Wise had a really nice training camp and preseason that gave many the impression he could make the 53-man roster out of training camp. Depth at the position made it pretty difficult and he's spent the first six weeks of the season on the practice squad.
Because Wise and Crawford play similar positions with similar versatility, it would make sense for the Cowboys to add him to the 53 this week with their matchup with the Philadelphia Eagles looming.
✭ ✭ ✭ ✭ ✭
The Dallas Cowboys have several decisions to make this week as they attempt to get a win for the first time since beating the Miami Dolphins in week three. They need to figure out who will take Tyrone Crawford's snaps in the defensive end and defensive tackle rotation. They also need to decide who will take Crawford's spot on the game-day roster and the 53-man roster.
Jourdan Lewis, the Change the Dallas Cowboys Defense Needs
The Dallas Cowboys are a mess right now, especially on the defensive side of the ball. There's no sugar coating the way they've played these past few weeks. I think the third consecutive loss in a row pretty much speaks for itself. Something needs to change and fast, but what!?
Enter Cornerback Jourdan Lewis.
With both Byron Jones and Anthony Brown currently nursing injuries from last Sunday's game against the New York Jets, Jourdan Lewis should see quite an increase in playing time in Week 7 against the Philadelphia Eagles. I don't know about you, but this could be the change the Dallas Cowboys defense needs.
If you've read any of my previous articles on Jourdan Lewis, then you already know I've been pretty adamant he deserves to be on the field more often. I believe he is the Cowboys second best cornerback, behind only Byron Jones. Unfortunately, since the hiring of Kris Richard last season he hasn't seen the field much.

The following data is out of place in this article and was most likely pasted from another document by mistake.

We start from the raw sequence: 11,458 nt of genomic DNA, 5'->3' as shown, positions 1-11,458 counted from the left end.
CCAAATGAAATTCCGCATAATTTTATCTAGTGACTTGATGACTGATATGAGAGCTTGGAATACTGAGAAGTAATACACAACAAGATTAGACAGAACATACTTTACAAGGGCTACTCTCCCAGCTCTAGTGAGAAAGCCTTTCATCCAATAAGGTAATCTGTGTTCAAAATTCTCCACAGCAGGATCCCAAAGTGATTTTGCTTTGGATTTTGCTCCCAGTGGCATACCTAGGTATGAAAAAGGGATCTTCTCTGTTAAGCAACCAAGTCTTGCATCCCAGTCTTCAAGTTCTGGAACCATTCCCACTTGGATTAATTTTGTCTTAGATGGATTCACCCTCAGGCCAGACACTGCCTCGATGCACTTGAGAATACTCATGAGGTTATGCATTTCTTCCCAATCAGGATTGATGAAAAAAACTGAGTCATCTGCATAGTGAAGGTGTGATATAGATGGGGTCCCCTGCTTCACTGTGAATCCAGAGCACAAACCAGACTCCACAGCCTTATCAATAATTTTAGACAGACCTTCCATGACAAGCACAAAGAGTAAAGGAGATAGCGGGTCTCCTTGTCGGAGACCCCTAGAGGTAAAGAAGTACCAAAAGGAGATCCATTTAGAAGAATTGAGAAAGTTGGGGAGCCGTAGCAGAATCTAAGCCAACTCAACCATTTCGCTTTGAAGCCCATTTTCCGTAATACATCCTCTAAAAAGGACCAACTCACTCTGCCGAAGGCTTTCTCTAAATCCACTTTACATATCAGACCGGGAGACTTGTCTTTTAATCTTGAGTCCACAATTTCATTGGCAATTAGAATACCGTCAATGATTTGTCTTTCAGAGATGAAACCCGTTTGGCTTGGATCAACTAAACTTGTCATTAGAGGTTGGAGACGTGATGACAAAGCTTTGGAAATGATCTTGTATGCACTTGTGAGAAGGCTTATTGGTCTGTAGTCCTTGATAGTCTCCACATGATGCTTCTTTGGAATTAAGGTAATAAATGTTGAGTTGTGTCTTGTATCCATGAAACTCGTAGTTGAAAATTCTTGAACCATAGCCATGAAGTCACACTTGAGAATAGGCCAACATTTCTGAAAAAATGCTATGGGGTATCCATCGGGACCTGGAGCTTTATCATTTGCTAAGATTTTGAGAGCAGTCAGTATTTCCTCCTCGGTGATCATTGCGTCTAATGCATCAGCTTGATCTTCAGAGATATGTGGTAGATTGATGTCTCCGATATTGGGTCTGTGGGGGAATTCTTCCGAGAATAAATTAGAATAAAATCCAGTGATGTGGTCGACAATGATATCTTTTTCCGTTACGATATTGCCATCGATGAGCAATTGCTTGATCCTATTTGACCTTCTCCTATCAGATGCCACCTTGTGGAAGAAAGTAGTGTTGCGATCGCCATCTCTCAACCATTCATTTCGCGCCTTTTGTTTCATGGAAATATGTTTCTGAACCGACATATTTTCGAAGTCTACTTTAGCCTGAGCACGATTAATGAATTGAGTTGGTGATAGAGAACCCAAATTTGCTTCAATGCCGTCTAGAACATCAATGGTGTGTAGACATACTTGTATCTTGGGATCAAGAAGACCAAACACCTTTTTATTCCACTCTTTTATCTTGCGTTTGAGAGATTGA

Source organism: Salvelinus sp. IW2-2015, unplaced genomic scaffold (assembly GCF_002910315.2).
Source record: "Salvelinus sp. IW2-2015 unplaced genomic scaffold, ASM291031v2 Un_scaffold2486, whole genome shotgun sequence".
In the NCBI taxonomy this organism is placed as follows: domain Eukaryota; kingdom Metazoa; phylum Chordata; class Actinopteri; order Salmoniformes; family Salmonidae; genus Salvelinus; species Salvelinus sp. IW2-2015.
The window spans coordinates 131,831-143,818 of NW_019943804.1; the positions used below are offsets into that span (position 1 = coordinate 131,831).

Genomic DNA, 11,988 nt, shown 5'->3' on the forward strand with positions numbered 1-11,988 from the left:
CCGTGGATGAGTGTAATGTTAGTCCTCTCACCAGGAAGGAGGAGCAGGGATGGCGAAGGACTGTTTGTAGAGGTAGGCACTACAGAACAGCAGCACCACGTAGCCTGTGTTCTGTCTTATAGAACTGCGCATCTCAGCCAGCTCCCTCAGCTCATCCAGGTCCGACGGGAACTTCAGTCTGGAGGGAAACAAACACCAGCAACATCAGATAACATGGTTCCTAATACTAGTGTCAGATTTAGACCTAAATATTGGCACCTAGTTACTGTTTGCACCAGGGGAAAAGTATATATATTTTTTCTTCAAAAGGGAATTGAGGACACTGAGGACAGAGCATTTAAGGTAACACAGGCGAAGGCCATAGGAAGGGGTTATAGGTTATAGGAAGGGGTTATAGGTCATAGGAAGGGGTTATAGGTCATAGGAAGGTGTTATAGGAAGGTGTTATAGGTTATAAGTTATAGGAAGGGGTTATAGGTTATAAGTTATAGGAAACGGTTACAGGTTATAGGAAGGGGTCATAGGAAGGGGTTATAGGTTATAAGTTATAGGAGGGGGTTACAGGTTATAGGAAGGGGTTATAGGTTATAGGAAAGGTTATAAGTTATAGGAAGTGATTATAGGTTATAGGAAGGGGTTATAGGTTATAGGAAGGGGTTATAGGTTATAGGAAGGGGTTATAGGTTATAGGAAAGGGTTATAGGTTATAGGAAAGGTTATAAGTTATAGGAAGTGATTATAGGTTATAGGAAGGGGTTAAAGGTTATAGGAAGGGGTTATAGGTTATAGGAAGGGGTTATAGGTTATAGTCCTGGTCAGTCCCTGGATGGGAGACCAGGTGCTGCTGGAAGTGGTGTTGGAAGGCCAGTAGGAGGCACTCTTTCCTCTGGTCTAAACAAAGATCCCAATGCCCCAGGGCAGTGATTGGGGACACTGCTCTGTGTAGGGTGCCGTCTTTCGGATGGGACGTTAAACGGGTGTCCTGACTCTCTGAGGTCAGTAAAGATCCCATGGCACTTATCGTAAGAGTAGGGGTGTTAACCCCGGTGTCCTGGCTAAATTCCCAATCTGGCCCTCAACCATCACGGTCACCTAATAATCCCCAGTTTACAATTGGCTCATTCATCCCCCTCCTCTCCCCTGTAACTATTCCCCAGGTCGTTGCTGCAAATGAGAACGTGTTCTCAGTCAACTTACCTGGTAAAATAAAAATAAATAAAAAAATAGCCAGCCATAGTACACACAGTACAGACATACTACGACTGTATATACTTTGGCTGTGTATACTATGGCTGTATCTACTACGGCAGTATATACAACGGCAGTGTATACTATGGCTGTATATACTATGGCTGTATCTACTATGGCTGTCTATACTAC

Kris Richard has a prototype he prefers in his cornerbacks and No. 27 doesn't quite fit the bill. Richard likes his CBs at least 6 foot tall with an arm length of approximately 32 inches. At 5'10", Jourdan Lewis falls a few inches under the height threshold Richard likes, but narrowly misses in the arm length with 31 5/8 inch arms.
It may be pretty obvious, but I personally don't agree with Richard's insistence on playing the CBs that fit his prototype. I think it's flawed, especially as it pertains to Jourdan Lewis. On just about any other team around the league Lewis would be starting, but with the Cowboys he currently sits fourth on the depth chart.
Due to the current injuries at the CB position though, Richard doesn't really have a choice but to play Jourdan Lewis more this week. He may even have to be relied upon as a starter and I believe that could be the change the Cowboys defense needs.
Don't get me wrong, I really like Byron Jones and Anthony Brown. But, neither CB is known for creating turnovers. No. 27 on the other hand has a knack for being in the right place at the right time to come away with an interception. In fact, only Anthony Brown (4) has more than interceptions since he joined the team and that's with far more playing time.
As a rookie, Lewis played 70% of the defensive snaps in 2017. His defensive snaps dropped dramatically in 2018 (18%) after the hiring of Kris Richard. So far this season his snap count has increased from a season ago to 30.17% and could rise even higher due to injuries and opportunity.
I don't expect Jourdan Lewis to fix all of the Dallas Cowboys problems on defense all by himself, but the Cowboys have to start somewhere. He could just be the spark they need to get back on track. At least that's what I'm hoping anyway.
What do you think? Is Jourdan Lewis the change the Cowboys defense needs?